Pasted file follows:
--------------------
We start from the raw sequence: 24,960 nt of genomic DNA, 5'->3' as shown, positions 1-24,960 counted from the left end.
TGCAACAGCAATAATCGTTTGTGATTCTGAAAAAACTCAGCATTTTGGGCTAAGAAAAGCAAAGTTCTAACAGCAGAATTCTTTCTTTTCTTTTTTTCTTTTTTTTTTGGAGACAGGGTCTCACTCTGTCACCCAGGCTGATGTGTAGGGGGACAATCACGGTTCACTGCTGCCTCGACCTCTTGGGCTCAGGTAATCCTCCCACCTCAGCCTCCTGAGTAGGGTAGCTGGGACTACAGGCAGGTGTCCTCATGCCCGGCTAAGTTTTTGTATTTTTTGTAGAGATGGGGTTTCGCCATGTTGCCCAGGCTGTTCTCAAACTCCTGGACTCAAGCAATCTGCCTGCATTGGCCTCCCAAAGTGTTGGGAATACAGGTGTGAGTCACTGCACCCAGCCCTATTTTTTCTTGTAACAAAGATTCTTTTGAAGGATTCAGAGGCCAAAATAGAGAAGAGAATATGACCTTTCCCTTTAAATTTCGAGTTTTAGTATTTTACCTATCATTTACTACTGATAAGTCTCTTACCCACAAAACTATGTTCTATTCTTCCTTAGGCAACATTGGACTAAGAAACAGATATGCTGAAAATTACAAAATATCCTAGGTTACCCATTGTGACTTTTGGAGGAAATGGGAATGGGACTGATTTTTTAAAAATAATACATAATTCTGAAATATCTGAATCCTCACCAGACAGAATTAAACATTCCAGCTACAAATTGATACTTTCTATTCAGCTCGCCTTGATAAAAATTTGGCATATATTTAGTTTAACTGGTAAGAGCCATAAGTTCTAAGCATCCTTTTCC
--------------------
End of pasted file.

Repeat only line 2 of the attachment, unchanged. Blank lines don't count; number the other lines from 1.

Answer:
TGCAACAGCAATAATCGTTTGTGATTCTGAAAAAACTCAGCATTTTGGGCTAAGAAAAGCAAAGTTCTAACAGCAGAATTCTTTCTTTTCTTTTTTTCTTTTTTTTTTGGAGACAGGGTCTCACTCTGTCACCCAGGCTGATGTGTAGGGGGACAATCACGGTTCACTGCTGCCTCGACCTCTTGGGCTCAGGTAATCCTCCCACCTCAGCCTCCTGAGTAGGGTAGCTGGGACTACAGGCAGGTGTCCTCATGCCCGGCTAAGTTTTTGTATTTTTTGTAGAGATGGGGTTTCGCCATGTTGCCCAGGCTGTTCTCAAACTCCTGGACTCAAGCAATCTGCCTGCATTGGCCTCCCAAAGTGTTGGGAATACAGGTGTGAGTCACTGCACCCAGCCCTATTTTTTCTTGTAACAAAGATTCTTTTGAAGGATTCAGAGGCCAAAATAGAGAAGAGAATATGACCTTTCCCTTTAAATTTCGAGTTTTAGTATTTTACCTATCATTTACTACTGATAAGTCTCTTACCCACAAAACTATGTTCTATTCTTCCTTAGGCAACATTGGACTAAGAAACAGATATGCTGAAAATTACAAAATATCCTAGGTTACCCATTGTGACTTTTGGAGGAAATGGGAATGGGACTGATTTTTTAAAAATAATACATAATTCTGAAATATCTGAATCCTCACCAGACAGAATTAAACATTCCAGCTACAAATTGATACTTTCTATTCAGCTCGCCTTGATAAAAATTTGGCATATATTTAGTTTAACTGGTAAGAGCCATAAGTTCTAAGCATCCTTTTCC